The aim of the permanent settlement was that the zamindars would eventually invest in the development of agriculture and improve the economy of Bengal. The aim did not materialise because the zamindars did not have state backing for agrarian growth and because of newfound ways of generating wealth. A common method was fleecing the peasants. The increasingly rich zamindars moved away from agrarian and taxation activities. They appointed intermediaries. A multilayered form of landholdings developed, which benefited from the land's revenue. This structure was most pronounced in the southern areas of modern Bangladesh. The permanent settlement scheme deprived peasants of any proprietary rights over the land.
While Muslims had comprised most of the landlord class during Mughal rule, Hindus became prominent during the colonial rule. While Muslim landlords and Hindu occupants did exist, eastern Bengal witnessed an amalgamation of religion with class, with Hindu landlords presiding over mainly Muslim peasants. Hindu landlords were also prominent in western Bengal, but most peasants there were Hindus. This factor would become politically important by the end of the colonial rule.
Another change during British rule was the system of cash cropping. During colonial rule cash cropping was organised and produced for international markets. It was significant because of the links it created between the Bengali countryside's economy with markets in Asia and Europe. Because of cash cropping the eastern region of modern Bangladesh emerged as the centre for jute cultivation. The western portion of modern Bangladesh produced silk and sugar. The northern areas produced tobacco. Crops were associated with specific types of land organisation. Peasantry in the eastern areas were compelled by financial needs towards market production. The countryside's elite in the western and northern areas were protected from the immediate impact of market factors because they provided agrarian credit.
The British abandoned the former official language, Persian, in the 1830s and English medum educational institutions prepared a small part of the Bengali elite for jobs in the lower and middle tiers of government. Muslims took up the British improvements more slowly and lagged behind the Hindus educationally and commercially. Hindus comprised most of the college students. There were changes in health. The population growth during colonial rule was because people had more knowledge of hygiene and increased access to hospitals and medication. Transport became less reliant on the rivers with the construction of bridges and railways. Improvements in technology aided communications. Despite the government's authoritarian form, the British tried out limited democratic systems in the later part of their rule due to political constraints.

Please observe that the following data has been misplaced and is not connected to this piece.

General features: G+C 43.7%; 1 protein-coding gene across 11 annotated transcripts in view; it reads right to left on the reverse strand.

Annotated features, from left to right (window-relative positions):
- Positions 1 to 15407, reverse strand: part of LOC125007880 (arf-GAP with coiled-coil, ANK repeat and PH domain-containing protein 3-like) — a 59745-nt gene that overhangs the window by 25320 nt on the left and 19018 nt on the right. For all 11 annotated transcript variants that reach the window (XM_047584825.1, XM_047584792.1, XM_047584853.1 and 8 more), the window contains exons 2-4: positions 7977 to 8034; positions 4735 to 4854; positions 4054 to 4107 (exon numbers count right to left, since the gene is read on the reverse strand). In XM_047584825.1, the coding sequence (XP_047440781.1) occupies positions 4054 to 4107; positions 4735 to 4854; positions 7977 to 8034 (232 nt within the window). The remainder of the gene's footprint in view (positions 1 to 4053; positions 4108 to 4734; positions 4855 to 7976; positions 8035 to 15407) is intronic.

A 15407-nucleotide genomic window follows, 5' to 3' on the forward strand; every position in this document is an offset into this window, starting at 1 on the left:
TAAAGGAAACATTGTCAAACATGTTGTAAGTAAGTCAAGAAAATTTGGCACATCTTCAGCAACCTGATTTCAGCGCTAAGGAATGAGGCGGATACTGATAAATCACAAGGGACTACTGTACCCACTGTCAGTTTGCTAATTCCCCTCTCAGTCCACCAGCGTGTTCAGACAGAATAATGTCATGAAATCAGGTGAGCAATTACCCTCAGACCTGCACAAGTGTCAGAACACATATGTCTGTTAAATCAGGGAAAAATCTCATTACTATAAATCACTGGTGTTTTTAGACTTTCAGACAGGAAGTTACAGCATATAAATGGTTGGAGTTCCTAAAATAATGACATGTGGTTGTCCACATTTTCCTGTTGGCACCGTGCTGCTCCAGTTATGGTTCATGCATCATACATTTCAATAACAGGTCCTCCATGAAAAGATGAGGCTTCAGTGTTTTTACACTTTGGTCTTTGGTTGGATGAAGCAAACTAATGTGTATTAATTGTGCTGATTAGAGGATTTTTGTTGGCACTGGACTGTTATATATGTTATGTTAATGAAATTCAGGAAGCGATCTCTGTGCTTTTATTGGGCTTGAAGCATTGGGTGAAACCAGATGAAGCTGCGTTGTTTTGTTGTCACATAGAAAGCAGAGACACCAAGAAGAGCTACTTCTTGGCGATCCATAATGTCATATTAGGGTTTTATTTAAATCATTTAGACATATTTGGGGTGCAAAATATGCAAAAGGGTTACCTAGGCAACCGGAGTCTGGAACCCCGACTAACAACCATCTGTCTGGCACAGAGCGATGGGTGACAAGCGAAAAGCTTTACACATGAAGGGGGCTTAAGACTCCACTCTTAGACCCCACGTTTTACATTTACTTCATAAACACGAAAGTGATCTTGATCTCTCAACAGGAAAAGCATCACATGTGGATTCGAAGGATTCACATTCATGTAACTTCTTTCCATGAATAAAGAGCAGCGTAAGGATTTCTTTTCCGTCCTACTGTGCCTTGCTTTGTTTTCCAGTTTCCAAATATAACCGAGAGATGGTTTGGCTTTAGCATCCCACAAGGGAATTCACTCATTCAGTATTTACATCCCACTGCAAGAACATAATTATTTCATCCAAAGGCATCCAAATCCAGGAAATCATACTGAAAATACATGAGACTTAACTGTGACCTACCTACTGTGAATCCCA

A vital development under British rule was the rise of Calcutta to political and cultural prominence. It became colonial India's capital. From 1757 to 1931 the Government of India was located in the city. Aspiring Bengalis migrated to Calcutta and obtained education and government employment. They are known to historians as the "bhodrolok" and high caste Hindus comprised most of them. Old centers such as Dhaka and Murshidabad declined while the trading class became concentrated in Calcutta.
The authoritarian regime functioning in alliance with the rural elite was susceptible to resistance and revolts happened frequently during the British rule. However, British rule in Bengal faced no threat by the second half of the 1800s. Bengal did not participate in the 1857 revolt which nearly ended British administration over large swathes of India. While there was a revolt by troops in Chittagong it dwindled because the landlords and peasants did not support the rebellion. Instead political grievances nor revolved around peasant rights and the commercialization of agriculture. The struggle was usually characterised by peasants and the middle class in opposition to the landlords, Western businessmen and the British administration. Many campaigns eventually ended the indigo industry. These were led by Wahhabi influenced Islamic missionaries.
There had been prominent Hindu reformist movements in the early 1800s but no equivalent Muslim movement. A departure from this rule was the Faraizi movement which Haji Shariatullah started in 1828. It was a conservative Islamic movement grounded in Wahhabi ideology. It opposed the exaltation of saints and the repression by landlords and indigo traders. Shariatullah regarded India as a dar al-harb and thus believed that festivals and Friday prayers should cease. His heir, Dudu Mia, expanded the movement and claimed that the landlords did not possess permanent land rights. The Faraizi movement eventually ended after his demise.